Did we need another take on "Pinocchio," the fable of the wooden puppet who longs to be a real-live boy? Probably not. Disney's animated classic plays as fresh as the day it opened in 1940. But director Robert Zemeckis longed to do his own version with his "Forrest Gump" star Tom Hanks. Now it's streaming on Disney+ for the world to judge on its merits -- or lack of thereof.
Since Pinocchio taught us that a lie would make our noses grow bigger, there's no sense in fibbing that the movie is anything but mostly meh with a few welcome surprises in between.
No expense was spared to let Zemeckis blend animation and live-action into an updated "Pinocchio" that could re-imagine Carlo Callodi's 1883 tale for a new generation and dazzle audiences with 21st century digital advances.
Zemeckis throws in references to social media influencers, but his reboot feels oddly old-hat and out of touch. And yet, Oscar-winning directors keep wanting to put their own stamp on it. Roberto Benigni tried and failed in 2002 and Guillermo Del Toro will have a go in December.
It helps that Hanks headlines as Geppetto, the lonely woodcarver who builds Pinocchio, voiced by Benjamin Evan Ainsworth. Even in a wig and a bushy mustache, Hanks underplays the role, which is a nice change from seeing him buried in prosthetics, a fake accent and a fat suit as Colonel Tom Parker in "Elvis." Here Hank’s natural warmth shines through.
Joseph Gordon-Levitt steps up as the voice of Jiminy Cricket, the insect guide who serves as Pinocchio’s conscience. When Geppetto wishes from the heart for a son, the powerhouse Cynthia Erivo appears as the Blue Fairy singing "When You Wish Upon a Star" and ready to wave a magic wand to erase Pinocchio’s puppet strings and make him a walking, talking boy.
Not so fast. Zemeckis and co-screenwriter Chris Weitz try for laughs when it’s suggested there are other ways to make a boy than with a carving knife. Sasses Jiminy, "Geppetto doesn’t get out much." Later, when Pinocchio’s name is deemed hard to pronounce and harder to spell, someone advocates that he should call himself Chris Pine since he is made of wood.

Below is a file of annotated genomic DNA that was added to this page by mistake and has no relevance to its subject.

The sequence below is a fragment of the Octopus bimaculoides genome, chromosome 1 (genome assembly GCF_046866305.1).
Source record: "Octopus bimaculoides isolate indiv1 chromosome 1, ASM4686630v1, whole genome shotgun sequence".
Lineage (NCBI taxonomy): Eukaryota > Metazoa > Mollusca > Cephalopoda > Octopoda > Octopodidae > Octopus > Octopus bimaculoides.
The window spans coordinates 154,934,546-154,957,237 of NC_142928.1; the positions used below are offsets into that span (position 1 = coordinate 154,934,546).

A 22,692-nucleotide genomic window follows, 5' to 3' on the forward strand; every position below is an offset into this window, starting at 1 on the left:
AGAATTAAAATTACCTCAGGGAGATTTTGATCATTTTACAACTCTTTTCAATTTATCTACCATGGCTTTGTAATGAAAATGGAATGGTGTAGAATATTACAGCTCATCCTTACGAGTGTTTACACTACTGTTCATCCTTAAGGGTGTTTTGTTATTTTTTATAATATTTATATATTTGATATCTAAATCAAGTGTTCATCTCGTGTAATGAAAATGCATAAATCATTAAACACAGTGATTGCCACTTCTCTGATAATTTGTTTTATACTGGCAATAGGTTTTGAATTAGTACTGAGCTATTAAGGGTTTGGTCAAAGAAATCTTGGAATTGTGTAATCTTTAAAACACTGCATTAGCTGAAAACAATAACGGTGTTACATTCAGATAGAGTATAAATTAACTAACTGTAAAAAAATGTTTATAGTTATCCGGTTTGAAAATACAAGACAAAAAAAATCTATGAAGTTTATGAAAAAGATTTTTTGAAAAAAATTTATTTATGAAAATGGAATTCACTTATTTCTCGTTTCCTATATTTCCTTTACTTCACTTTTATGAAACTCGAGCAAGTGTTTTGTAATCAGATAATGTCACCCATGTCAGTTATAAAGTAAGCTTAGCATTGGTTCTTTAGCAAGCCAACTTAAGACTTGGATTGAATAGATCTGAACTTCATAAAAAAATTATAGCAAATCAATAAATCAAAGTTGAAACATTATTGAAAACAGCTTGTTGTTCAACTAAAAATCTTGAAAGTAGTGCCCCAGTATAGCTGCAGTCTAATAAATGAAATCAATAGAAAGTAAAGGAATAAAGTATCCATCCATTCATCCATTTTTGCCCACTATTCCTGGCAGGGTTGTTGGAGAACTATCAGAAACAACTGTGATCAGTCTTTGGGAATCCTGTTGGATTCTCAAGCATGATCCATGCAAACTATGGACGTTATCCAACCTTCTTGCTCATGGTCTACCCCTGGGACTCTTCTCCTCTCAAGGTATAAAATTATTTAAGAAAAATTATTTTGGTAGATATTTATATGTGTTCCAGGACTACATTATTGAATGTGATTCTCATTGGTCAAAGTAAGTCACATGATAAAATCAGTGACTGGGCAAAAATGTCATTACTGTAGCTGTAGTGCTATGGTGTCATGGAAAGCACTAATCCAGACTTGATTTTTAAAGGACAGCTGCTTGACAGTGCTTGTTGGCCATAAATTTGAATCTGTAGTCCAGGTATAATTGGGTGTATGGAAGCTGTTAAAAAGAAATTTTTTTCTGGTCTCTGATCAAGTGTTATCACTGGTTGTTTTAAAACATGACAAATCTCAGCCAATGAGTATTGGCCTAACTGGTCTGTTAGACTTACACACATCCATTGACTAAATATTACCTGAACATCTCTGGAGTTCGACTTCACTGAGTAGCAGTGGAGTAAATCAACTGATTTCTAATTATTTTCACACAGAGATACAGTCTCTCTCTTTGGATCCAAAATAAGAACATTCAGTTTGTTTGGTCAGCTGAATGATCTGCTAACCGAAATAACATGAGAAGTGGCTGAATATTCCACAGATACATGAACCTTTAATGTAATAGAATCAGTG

These are the jokes, folks, and they fall flat more often than not. In fact, the modern touches that attempt to pull in the cooler kid crowd come off as strained, even desperate. That happens when changes are cosmetic instead of organic to the material.
The techno wiz in Zemeckis pulls out all the stops, replacing the original’s cartoon flatness with a dimensionality that applies to animated and human characters alike. There seems to be little rhyme or reason why Figaro is played by a real cat or why the swindling Honest John (voiced by Keegan-Michael Key) sells Pinocchio to carnival hucksters.
Newbie characters benefit from the talents of Lorraine Bracco, who voices Sofia the Seagull, a trusted friend to Geppetto and Pinocchio, and Kyanne Lamaya as Fabiana, a puppeteer with an injured leg who vicariously dances through her marionette Sabina.
Visually, Zemeckis is on more solid ground, whether Pinocchio and his bullying school chum Lampwick (Lewin Lloyd) are being swept by the Coachman (a singing, sinister Luke Evans) into the temptations of Pleasure Island (pool! root beer!) or the puppet boy is finding himself trapped and terrorized with Geppetto in the belly of Monstro the Whale.
No knock on a movie that wants to preach the importance of being "brave, truthful and unselfish." But did it have to be this lifeless, this lacking in deviltry, this devoid of soul? "Pinocchio" works hard to get the job done as family entertainment. Still, to paraphrase one of the songs, Hi-Diddle-Dee-Dee, it didn’t work for me.